Sensor-enhanced housing surveys

This project seeks to develop a framework for using and collecting data from a range of home-based sensors to understand human health and fuel poverty.

The average person spends around 80-90% of their time indoors. Extreme hot/cold and humid conditions in the indoor environment significantly influence physical and mental health. On the other hand, poor insulated houses suffer more from the extreme weather and generate further financial burden to keep the houses as an appropriate living environment. The lack of collective indoor environment sensing measurement and data collection prevents the further investigation of these issues.

The urban sensing & analytics team carried out a small pilot study in 2021 to test a range of affordable sensors placed in homes and to test the methodology of delivering low-cost sensors to respondents. The devices included the measurement of: air temperature; relative humidity; light and sound; and various air quality sensors. We explored the pros and cons of different types of sensors and examined the process of validating the data with other more established commercial and citizen science-based sensors. We also tested the process of delivery installation and retrieval, to highlight weaknesses in our methodology and develop solutions for future projects. We also attempted to link sensor measurements with a social survey, energy consumption, and housing features/characteristics. The first study did not aim to produce representative data but rather to examine the process of collecting sensor data to produce a protocol for these sorts of studies to allow others to carry out large sensor projects with subjects recruited from representative surveys.

In 2023, UBDC team was funded by the Bureau of Investigative Journalism (TBIJ) to investigate indoor living environments in a sample of respondents from Southwark, London during extreme heat weather conditions. We deployed sensors in 40 London households, as well as a more detailed survey/interview to understand people’s living conditions and behavioural changes after the target intervention. This project helped further test and developed the methodology for sensor-enhanced housing surveys, and focused on indoor environment monitoring in response to urban heat in London this summer.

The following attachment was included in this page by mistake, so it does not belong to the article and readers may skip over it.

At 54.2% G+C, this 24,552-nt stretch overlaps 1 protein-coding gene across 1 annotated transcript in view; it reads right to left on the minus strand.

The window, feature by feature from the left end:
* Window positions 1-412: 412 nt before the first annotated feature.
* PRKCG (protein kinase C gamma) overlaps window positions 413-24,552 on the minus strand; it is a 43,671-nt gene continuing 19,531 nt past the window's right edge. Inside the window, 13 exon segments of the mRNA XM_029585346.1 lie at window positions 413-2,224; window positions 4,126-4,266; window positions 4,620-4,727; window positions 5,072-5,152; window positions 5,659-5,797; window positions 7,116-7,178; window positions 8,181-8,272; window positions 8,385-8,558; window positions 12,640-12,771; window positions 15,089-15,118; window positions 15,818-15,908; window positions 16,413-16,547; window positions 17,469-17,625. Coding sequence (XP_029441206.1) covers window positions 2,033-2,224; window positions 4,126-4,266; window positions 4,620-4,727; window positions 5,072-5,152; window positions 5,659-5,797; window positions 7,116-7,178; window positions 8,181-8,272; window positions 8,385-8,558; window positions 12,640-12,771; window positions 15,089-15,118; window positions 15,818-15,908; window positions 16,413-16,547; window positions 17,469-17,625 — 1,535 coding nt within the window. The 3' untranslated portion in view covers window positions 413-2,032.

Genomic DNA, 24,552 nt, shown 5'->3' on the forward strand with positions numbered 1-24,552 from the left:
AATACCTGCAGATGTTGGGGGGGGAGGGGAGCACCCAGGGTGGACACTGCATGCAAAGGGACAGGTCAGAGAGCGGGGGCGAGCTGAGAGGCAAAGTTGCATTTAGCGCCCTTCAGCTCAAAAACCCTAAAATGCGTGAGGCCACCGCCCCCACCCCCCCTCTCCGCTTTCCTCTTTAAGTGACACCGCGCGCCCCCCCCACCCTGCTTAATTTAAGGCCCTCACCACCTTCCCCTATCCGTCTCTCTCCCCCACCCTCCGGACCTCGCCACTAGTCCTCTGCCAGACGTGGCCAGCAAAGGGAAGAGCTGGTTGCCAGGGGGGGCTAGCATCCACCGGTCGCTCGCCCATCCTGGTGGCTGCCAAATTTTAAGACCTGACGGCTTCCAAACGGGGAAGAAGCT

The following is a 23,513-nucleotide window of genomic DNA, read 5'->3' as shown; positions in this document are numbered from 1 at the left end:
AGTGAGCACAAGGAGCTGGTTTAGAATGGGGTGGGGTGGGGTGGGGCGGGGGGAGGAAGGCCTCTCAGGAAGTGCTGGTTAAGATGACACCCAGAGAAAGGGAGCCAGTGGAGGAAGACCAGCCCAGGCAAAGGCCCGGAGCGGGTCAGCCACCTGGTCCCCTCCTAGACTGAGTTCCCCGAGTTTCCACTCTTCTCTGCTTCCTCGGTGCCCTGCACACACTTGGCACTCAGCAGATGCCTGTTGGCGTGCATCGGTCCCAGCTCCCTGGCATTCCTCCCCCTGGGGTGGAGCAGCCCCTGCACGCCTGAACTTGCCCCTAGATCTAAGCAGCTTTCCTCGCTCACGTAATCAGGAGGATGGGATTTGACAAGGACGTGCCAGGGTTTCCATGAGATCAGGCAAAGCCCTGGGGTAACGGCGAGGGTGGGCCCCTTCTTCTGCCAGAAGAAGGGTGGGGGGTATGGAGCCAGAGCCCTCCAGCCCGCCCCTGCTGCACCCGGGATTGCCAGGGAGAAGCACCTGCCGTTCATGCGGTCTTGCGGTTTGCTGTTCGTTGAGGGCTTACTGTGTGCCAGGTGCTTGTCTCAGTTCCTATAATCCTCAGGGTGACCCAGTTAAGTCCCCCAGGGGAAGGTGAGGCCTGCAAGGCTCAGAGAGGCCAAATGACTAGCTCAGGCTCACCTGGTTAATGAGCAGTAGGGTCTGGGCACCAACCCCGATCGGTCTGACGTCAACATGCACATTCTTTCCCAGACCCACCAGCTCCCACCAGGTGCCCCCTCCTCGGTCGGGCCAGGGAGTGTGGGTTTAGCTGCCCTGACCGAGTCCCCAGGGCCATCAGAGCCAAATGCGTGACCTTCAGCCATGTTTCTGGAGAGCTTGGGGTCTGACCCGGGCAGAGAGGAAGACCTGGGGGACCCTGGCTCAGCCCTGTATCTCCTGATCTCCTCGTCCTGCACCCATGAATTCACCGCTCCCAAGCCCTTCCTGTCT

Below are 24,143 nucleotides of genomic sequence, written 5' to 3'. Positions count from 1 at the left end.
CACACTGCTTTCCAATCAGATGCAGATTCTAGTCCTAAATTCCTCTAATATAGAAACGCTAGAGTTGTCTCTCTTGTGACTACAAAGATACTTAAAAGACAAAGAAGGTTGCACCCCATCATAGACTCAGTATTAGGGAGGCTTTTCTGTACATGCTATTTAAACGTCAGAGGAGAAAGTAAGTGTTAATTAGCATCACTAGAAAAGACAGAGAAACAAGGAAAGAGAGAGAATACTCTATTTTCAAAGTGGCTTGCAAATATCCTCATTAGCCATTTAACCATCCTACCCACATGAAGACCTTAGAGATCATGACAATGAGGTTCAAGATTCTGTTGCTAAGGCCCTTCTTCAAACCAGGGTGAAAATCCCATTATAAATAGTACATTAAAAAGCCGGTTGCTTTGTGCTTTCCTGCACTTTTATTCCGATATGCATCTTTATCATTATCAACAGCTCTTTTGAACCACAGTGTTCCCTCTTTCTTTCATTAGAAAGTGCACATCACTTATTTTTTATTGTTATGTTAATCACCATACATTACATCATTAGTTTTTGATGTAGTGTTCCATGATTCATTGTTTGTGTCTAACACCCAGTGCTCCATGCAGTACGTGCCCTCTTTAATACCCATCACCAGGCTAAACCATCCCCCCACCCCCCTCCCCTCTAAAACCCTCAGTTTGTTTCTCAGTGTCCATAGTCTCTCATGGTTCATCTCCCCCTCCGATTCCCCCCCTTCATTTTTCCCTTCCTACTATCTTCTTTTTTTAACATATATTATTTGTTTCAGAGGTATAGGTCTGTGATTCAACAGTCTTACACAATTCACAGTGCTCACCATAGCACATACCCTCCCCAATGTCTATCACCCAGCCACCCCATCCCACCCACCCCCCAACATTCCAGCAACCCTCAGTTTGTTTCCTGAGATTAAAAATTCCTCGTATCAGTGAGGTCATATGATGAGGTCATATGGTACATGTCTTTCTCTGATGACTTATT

UBDC has also been successful in an application to use the Understanding Society Innovation Panel in 2024 to draw a representative sample to carry out a larger indoor environment study. This project is a three-way collaboration between UBDC’s Urban Sensing Team, the UCL Energy Demand Observatory and Laboratory, and the Understanding Society’s Innovation Panel. We aim to monitor indoor residential environments and energy using low-cost housing sensors and smart-meters, and linking these data with building performance and socio-demographic data. This sensor-enhanced housing survey will roll out to 200-300 households from the national longitudinal panel.

All these projects allow us to further explore the relationship between energy usage, indoor environments, and household circumstances. The combination of the different forms of data in a representative sample is a step to providing valuable ongoing understanding of the issues of fuel usage, changing climate and fuel poverty.

Aims and objectives

The study will explore how we can use indoor environment sensors to understand human health, extreme heat/cold, and fuel poverty. And will allow:

  • The exploration of the use of smart data collection across indoor environment sensor measurements, smart metre data, social survey data, and existing open-source housing characteristics and energy efficiency data.
  • The examination the relationships between fuel poverty and indoor environments and human health both subjectively and objectively.
  • The development of solutions and warning systems to improve indoor living environment to avoid chronic diseases from mould growth and extreme heat and cold.


Leads: Dr Qunshan Zhao; Dr Mark Livingston


TBIJ project:

Rachel Hamada
Paul Eccles
Congying Hu
Mingkang Wang
Yunbei Ou

Understanding Society project:

UCL collaborators:

Simon Elam
Martin Pullinger

Understanding Society collaborators:

Annette Jackle
Jonathan Burton
Jim Vine

Latest Outputs

Further information:

TBIJ recruitment blog
TBIJ news story on the rising danger of hot summers

TBIJ news story on the district heating

Understanding society innovation panel

Jointly funded by